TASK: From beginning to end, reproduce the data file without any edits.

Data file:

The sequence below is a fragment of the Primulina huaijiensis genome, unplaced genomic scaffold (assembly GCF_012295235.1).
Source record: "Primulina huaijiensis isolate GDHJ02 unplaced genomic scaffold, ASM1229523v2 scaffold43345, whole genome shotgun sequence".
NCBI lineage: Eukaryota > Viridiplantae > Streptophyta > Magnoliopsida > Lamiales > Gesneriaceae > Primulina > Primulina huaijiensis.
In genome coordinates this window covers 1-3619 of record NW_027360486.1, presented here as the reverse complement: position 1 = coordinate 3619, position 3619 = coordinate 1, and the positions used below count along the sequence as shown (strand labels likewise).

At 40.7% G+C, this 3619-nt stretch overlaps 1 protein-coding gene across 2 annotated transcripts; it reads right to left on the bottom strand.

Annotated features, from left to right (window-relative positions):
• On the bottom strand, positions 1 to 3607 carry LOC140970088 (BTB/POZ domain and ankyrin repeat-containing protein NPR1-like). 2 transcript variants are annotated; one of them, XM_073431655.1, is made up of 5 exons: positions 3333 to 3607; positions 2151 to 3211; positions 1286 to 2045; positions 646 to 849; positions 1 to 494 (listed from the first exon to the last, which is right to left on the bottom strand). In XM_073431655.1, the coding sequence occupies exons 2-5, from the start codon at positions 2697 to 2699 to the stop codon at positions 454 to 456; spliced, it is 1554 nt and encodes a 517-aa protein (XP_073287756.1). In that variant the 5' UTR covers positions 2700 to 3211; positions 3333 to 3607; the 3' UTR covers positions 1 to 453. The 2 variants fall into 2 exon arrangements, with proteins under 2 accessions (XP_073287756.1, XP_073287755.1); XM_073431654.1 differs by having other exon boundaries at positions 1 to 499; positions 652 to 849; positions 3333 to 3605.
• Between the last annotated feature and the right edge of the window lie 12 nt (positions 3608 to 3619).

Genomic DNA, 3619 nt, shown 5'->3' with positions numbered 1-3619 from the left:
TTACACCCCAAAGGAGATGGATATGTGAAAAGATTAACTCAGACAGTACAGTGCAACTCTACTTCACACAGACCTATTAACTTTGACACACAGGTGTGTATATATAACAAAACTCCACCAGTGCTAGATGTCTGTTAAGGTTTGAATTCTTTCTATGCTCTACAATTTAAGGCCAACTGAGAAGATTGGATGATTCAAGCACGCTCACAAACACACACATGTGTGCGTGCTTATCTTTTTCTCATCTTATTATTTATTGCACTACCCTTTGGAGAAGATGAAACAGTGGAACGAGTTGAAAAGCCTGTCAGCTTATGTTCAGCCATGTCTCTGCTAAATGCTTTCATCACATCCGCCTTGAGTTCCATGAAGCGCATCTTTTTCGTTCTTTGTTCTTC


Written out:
The sequence below is a fragment of the Primulina huaijiensis genome, unplaced genomic scaffold (assembly GCF_012295235.1).
Source record: "Primulina huaijiensis isolate GDHJ02 unplaced genomic scaffold, ASM1229523v2 scaffold43345, whole genome shotgun sequence".
NCBI lineage: Eukaryota > Viridiplantae > Streptophyta > Magnoliopsida > Lamiales > Gesneriaceae > Primulina > Primulina huaijiensis.
In genome coordinates this window covers 1-3619 of record NW_027360486.1, presented here as the reverse complement: position 1 = coordinate 3619, position 3619 = coordinate 1, and the positions used below count along the sequence as shown (strand labels likewise).

At 40.7% G+C, this 3619-nt stretch overlaps 1 protein-coding gene across 2 annotated transcripts; it reads right to left on the bottom strand.

Annotated features, from left to right (window-relative positions):
• On the bottom strand, positions 1 to 3607 carry LOC140970088 (BTB/POZ domain and ankyrin repeat-containing protein NPR1-like). 2 transcript variants are annotated; one of them, XM_073431655.1, is made up of 5 exons: positions 3333 to 3607; positions 2151 to 3211; positions 1286 to 2045; positions 646 to 849; positions 1 to 494 (listed from the first exon to the last, which is right to left on the bottom strand). In XM_073431655.1, the coding sequence occupies exons 2-5, from the start codon at positions 2697 to 2699 to the stop codon at positions 454 to 456; spliced, it is 1554 nt and encodes a 517-aa protein (XP_073287756.1). In that variant the 5' UTR covers positions 2700 to 3211; positions 3333 to 3607; the 3' UTR covers positions 1 to 453. The 2 variants fall into 2 exon arrangements, with proteins under 2 accessions (XP_073287756.1, XP_073287755.1); XM_073431654.1 differs by having other exon boundaries at positions 1 to 499; positions 652 to 849; positions 3333 to 3605.
• Between the last annotated feature and the right edge of the window lie 12 nt (positions 3608 to 3619).

Genomic DNA, 3619 nt, shown 5'->3' with positions numbered 1-3619 from the left:
TTACACCCCAAAGGAGATGGATATGTGAAAAGATTAACTCAGACAGTACAGTGCAACTCTACTTCACACAGACCTATTAACTTTGACACACAGGTGTGTATATATAACAAAACTCCACCAGTGCTAGATGTCTGTTAAGGTTTGAATTCTTTCTATGCTCTACAATTTAAGGCCAACTGAGAAGATTGGATGATTCAAGCACGCTCACAAACACACACATGTGTGCGTGCTTATCTTTTTCTCATCTTATTATTTATTGCACTACCCTTTGGAGAAGATGAAACAGTGGAACGAGTTGAAAAGCCTGTCAGCTTATGTTCAGCCATGTCTCTGCTAAATGCTTTCATCACATCCGCCTTGAGTTCCATGAAGCGCATCTTTTTCGTTCTTTGTTCTTC